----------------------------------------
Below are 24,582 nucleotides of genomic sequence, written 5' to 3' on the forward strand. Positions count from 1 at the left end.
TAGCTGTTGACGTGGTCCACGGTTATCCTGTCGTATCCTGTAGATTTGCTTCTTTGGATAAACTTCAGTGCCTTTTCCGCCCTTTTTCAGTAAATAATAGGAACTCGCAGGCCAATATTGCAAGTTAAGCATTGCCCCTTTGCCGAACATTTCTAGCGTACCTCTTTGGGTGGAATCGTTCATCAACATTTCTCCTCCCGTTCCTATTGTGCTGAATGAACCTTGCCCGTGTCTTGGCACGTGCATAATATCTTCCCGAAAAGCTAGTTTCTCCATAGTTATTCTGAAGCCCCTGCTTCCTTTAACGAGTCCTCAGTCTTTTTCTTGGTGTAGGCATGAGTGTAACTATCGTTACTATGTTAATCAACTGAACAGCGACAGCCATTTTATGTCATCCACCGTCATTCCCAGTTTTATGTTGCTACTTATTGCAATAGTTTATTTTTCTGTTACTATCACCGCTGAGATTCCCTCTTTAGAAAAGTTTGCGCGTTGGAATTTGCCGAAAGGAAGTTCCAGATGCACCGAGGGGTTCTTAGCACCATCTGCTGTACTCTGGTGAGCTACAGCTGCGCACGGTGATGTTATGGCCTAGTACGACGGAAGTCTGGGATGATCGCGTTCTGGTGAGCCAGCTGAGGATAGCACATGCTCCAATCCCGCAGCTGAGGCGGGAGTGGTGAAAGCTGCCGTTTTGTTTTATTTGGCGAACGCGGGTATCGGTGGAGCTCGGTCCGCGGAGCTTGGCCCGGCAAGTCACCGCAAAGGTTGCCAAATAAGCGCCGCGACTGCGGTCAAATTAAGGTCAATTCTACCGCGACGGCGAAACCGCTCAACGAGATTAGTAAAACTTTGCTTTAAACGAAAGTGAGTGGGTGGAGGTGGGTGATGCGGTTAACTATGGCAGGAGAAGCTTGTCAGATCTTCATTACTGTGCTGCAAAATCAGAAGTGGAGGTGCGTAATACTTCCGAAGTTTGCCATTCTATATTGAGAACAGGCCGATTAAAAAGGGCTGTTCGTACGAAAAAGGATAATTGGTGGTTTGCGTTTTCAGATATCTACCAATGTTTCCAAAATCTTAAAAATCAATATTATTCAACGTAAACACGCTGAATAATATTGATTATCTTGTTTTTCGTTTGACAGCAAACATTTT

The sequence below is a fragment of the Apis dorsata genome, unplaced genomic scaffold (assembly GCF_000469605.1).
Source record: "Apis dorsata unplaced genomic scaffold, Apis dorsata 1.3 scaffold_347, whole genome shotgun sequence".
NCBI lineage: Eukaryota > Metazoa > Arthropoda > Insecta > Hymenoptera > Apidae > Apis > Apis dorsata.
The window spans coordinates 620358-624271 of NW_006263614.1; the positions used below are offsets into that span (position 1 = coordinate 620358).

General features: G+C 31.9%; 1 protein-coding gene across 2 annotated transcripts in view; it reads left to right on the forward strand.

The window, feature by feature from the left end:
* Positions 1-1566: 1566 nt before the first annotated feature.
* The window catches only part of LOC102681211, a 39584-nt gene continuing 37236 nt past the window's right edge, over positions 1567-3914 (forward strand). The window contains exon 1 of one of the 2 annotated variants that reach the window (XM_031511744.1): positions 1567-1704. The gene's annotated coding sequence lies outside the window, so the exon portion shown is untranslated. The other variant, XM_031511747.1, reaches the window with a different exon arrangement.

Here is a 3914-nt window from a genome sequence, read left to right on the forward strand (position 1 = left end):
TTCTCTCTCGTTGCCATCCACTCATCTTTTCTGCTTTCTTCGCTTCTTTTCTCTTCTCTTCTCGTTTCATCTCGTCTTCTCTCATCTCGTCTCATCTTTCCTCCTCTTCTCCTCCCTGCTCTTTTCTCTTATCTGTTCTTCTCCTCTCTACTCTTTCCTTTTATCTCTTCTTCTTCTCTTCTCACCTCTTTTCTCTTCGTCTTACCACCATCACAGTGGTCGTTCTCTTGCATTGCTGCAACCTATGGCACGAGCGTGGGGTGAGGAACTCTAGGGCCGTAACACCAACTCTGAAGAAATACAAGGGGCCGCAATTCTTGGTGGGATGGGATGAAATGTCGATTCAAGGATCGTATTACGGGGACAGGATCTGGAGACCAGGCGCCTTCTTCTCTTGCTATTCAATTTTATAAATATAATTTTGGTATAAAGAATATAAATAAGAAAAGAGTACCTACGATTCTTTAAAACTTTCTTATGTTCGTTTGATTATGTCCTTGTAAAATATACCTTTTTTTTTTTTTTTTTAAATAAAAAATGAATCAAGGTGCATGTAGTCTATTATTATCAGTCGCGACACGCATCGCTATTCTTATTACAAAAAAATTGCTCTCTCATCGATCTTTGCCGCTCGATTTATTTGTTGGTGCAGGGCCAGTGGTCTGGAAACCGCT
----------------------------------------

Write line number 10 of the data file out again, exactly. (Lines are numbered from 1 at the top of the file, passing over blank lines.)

* The window catches only part of LOC102681211, a 39584-nt gene continuing 37236 nt past the window's right edge, over positions 1567-3914 (forward strand). The window contains exon 1 of one of the 2 annotated variants that reach the window (XM_031511744.1): positions 1567-1704. The gene's annotated coding sequence lies outside the window, so the exon portion shown is untranslated. The other variant, XM_031511747.1, reaches the window with a different exon arrangement.